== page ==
Mother Lange sainthood cause on track

As the Vatican considers the testimony of a woman who says she was cured of a life-threatening condition through the intercession of a 19th century Baltimore nun, similar testimonies from around the world are making their way to the motherhouse of the Oblate Sisters of Providence in Arbutus.

Already filling three volumes, the letters have arrived from Ireland, Cuba, the Philippines and all over the United States – bolstering hopes that Mother Mary Lange may one day be named a saint.

Mother Lange, who founded the Baltimore-based Oblate Sisters of Providence in 1829 as the first woman’s religious community for African-Americans, needs a miracle approved by the Vatican to be beatified. A second miracle will then be needed for Mother Lange to be proclaimed a saint.

In a May 31 service of commitment promoting the cause for the canonization of Mother Lange, Archbishop Edwin F. O’Brien called Mother Lange a woman who never forgot the dignity of every person – even when many in society and the church looked down on African Americans.

Throughout the 19th century, the Oblate Sisters taught the children of slaves and former slaves how to read the Bible. They went on to teach in schools, work in parishes, care for the sick and labor in other ministries in the United States, Cuba, Costa Rica, the Dominican Republic and parts of Africa.

“We rejoice that one of yours – one of ours – was conscious of the presence of God in our midst,” said Archbishop O’Brien, speaking to a crowd of about 100 who gathered in the chapel of the Oblate Sisters’ motherhouse for a jubilant ceremony that included the singing of African-American spirituals.

“She was aware the Lord favors the humble,” Archbishop O’Brien said. “Against all opposition and threats, she dedicated herself to rejoice in the Lord.”

The archbishop urged the sisters to “persevere in prayer” that more women will step forward to follow in the footsteps of Mother Lange and dedicate themselves to the service of others as Oblate Sisters of Providence.

There are currently nearly 100 women ministering as Oblate Sisters of Providence.

During the service, supporters of the canonization cause read a few of the letters from those claiming to be healed through Mother Lange’s intercession. Sister Virginie Fish, O.S.P., director of the Mother Mary Lange Guild, read from the letter of a Filipino woman who prayed to Mother Lange that a tumor on her back would be non-cancerous.

When the woman lay on the operating table about to have the tumor removed, the surgery was canceled when her doctor could not feel the tumor and radiological tests showed it had disappeared.

“The writer gives thanks to God for this gift of healing,” Sister Virginie said.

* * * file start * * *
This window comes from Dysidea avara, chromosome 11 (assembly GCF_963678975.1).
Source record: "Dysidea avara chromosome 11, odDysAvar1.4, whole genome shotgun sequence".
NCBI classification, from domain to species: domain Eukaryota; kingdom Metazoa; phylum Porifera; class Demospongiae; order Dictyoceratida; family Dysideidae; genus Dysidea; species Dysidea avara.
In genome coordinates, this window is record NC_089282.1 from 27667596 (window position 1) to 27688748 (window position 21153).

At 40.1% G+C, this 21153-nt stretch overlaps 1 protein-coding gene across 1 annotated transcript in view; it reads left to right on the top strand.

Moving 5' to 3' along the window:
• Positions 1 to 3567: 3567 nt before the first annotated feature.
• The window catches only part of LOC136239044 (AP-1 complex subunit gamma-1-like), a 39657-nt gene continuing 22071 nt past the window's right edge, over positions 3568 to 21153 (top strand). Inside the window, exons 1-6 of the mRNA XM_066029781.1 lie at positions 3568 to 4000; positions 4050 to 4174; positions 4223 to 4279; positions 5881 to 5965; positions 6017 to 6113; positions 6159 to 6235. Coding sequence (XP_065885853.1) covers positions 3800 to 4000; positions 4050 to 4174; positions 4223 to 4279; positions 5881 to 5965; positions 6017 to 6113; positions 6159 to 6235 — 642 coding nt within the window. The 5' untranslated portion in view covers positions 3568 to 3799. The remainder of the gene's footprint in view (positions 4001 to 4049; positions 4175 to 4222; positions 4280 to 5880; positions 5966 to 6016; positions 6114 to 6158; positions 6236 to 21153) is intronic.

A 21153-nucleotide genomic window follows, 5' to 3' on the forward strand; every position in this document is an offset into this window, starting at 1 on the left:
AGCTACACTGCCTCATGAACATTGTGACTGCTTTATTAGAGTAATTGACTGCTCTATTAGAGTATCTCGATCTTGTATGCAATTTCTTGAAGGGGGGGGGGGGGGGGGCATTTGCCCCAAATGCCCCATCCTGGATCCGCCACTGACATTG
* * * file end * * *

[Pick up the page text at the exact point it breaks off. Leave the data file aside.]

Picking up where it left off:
Sister Madeline Swaboski, I.H.M., a member of the Mother Mary Lange Guild Board of directors, read from the letter of a Cuban woman who believes her 93-year-old mother was cured of a head injury after the daughter prayed to Mother Lange.

Sister Mary Alice Chineworth, O.S.P., former superior general of the Oblate Sisters of Providence, offered her own testimony of how she didn’t need recommended eye surgery after an earlier surgery left her blind in one eye. She had prayed to Mother Lange and when the day of the surgery arrived, she could see out of both eyes.

“I stand before you with perfect vision,” Sister Mary Alice said with a smile.

The Archdiocese of Baltimore completed an investigation of the sanctity of Mother Lange in 2004, sending its findings to the Congregation of the Saints in Rome. Father Wieslaw Spiewak, C.R., the Vatican’s postulator for the canonization cause, will review the findings before submitting them to theologians for scrutiny.

Father John Bowen, S.S., who was appointed vice postulator for the cause a month ago, told The Catholic Review the postulator is currently working on three canonization causes including Mother Lange’s. He is expected to complete one of them by July, Father Bowen said, which means Father Spiewak will have more time to work on the Mother Lange cause in the fall.

Therese Wilson Favors, archdiocesan director of African-American ministries, said the beatification and canonization of Mother Lange would be an answered prayer for the African-American community and the entire city of Baltimore.

“It would bring tremendous hope for the people of Baltimore who have been asking her to sojourn with us,” Ms. Favors said. “It would be a blessing for us all.”

Catholic Review

The Catholic Review is the official publication of the Archdiocese of Baltimore.